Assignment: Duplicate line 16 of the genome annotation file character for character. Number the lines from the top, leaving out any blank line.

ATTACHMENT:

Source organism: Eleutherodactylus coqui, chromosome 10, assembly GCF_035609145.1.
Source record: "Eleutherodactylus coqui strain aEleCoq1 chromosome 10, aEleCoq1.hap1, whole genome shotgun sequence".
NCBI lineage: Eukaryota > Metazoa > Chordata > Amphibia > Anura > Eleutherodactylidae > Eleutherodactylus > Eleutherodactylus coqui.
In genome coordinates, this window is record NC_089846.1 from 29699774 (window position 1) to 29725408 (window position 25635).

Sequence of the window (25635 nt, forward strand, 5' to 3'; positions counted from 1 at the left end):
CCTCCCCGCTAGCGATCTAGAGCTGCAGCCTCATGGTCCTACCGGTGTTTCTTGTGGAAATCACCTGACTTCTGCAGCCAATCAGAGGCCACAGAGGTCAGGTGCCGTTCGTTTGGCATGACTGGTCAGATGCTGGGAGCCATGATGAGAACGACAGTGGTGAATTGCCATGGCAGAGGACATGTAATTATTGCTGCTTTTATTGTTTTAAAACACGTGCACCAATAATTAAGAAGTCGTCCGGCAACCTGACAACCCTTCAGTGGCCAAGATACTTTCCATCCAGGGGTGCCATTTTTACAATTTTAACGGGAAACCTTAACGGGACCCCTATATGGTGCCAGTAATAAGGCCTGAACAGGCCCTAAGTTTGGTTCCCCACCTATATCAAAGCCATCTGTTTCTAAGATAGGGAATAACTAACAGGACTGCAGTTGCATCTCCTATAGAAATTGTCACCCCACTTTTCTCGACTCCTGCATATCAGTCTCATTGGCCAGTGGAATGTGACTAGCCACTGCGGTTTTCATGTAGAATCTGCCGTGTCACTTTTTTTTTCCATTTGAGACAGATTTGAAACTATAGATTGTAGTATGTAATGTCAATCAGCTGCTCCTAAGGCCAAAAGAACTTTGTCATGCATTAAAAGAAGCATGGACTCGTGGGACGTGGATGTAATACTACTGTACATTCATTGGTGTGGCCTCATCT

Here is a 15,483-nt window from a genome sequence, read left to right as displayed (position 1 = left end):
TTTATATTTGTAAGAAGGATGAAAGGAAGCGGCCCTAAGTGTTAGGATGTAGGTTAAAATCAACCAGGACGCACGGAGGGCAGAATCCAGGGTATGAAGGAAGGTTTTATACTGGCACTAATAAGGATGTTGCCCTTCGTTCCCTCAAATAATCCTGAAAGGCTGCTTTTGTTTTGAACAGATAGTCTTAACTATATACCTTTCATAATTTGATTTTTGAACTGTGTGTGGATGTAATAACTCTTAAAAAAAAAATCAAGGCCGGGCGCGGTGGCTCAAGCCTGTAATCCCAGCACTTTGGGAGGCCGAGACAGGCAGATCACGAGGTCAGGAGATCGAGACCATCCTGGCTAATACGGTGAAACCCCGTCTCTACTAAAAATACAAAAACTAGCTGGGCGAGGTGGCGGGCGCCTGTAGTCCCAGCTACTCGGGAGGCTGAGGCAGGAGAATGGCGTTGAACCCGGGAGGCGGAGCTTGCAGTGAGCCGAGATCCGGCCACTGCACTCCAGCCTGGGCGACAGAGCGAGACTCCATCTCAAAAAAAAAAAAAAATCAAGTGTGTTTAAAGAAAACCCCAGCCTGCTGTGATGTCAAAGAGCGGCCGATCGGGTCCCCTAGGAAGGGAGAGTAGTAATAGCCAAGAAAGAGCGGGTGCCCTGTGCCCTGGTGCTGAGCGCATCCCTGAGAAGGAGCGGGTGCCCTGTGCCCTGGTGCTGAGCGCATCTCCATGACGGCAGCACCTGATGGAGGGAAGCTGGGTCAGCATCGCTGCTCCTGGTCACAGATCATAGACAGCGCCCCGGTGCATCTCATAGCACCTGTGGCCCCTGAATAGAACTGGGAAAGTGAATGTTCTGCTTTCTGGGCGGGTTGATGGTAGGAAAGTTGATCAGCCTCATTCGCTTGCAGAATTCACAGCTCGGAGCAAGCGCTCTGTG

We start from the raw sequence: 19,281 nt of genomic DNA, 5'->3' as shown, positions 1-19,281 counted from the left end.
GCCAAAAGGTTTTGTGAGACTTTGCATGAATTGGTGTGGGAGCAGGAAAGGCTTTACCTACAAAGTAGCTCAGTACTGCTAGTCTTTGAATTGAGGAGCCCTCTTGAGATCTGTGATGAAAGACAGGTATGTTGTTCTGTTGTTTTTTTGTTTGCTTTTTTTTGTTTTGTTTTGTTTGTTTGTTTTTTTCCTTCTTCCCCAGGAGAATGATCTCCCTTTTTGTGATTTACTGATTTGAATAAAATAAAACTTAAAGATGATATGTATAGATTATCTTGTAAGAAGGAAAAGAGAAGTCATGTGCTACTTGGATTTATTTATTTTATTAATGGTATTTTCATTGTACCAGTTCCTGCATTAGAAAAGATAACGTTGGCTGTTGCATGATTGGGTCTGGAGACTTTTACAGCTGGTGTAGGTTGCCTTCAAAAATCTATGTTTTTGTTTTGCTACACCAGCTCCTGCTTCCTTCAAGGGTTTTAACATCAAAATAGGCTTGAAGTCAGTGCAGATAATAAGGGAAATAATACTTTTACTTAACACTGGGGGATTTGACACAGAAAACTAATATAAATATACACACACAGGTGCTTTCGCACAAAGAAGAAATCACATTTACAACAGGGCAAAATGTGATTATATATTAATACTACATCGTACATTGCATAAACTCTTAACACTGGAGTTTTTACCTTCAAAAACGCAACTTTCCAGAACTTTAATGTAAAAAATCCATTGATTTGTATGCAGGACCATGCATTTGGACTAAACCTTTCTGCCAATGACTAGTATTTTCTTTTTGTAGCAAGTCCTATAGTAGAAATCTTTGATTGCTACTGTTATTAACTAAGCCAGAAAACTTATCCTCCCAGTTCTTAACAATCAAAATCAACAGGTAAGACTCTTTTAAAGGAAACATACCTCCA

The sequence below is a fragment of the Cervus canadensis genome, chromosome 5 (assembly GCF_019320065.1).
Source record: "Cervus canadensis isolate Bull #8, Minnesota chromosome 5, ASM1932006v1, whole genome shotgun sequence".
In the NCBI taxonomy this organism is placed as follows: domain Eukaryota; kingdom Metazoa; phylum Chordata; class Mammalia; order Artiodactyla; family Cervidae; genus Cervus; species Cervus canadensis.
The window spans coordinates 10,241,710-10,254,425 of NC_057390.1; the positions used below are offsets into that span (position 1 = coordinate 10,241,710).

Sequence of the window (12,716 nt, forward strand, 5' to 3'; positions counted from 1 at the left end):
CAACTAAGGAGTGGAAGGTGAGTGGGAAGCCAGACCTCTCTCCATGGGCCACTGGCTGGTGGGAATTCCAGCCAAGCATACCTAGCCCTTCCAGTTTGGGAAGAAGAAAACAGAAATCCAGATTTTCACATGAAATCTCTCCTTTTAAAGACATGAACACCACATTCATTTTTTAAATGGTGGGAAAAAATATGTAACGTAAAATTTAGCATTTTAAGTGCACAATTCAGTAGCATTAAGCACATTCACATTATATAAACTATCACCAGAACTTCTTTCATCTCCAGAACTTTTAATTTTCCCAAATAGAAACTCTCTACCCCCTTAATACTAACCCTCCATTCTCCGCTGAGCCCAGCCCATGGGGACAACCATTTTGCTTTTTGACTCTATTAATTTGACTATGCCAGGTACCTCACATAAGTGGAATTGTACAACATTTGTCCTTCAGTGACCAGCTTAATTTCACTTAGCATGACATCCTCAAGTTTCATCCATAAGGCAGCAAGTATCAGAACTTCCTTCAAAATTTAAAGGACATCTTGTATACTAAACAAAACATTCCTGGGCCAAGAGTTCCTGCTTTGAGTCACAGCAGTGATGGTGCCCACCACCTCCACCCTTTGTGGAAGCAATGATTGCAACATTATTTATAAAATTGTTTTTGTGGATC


CAACTAAGGAGTGGAAGGTGAGTGGGAAGCCAGACCTCTCTCCATGGGCCACTGGCTGGTGGGAATTCCAGCCAAGCATACCTAGCCCTTCCAGTTTGGGAAGAAGAAAACAGAAATCCAGATTTTCACATGAAATCTCTCCTTTTAAAGACATGAACACCACATTCATTTTTTAAATGGTGGGAAAAAATATGTAACGTAAAATTTAGCATTTTAAGTGCACAATTCAGTAGCATTAAGCACATTCACATTATATAAACTATCACCAGAACTTCTTTCATCTCCAGAACTTTTAATTTTCCCAAATAGAAACTCTCTACCCCCTTAATACTAACCCTCCATTCTCCGCTGAGCCCAGCCCATGGGGACAACCATTTTGCTTTTTGACTCTATTAATTTGACTATGCCAGGTACCTCACATAAGTGGAATTGTACAACATTTGTCCTTCAGTGACCAGCTTAATTTCACTTAGCATGACATCCTCAAGTTTCATCCATAAGGCAGCAAGTATCAGAACTTCCTTCAAAATTTAAAGGACATCTTGTATACTAAACAAAACATTCCTGGGCCAAGAGTTCCTGCTTTGAGTCACAGCAGTGATGGTGCCCACCACCTCCACCCTTTGTGGAAGCAATGATTGCAACATTATTTATAAAATTGTTTTTGTGGATC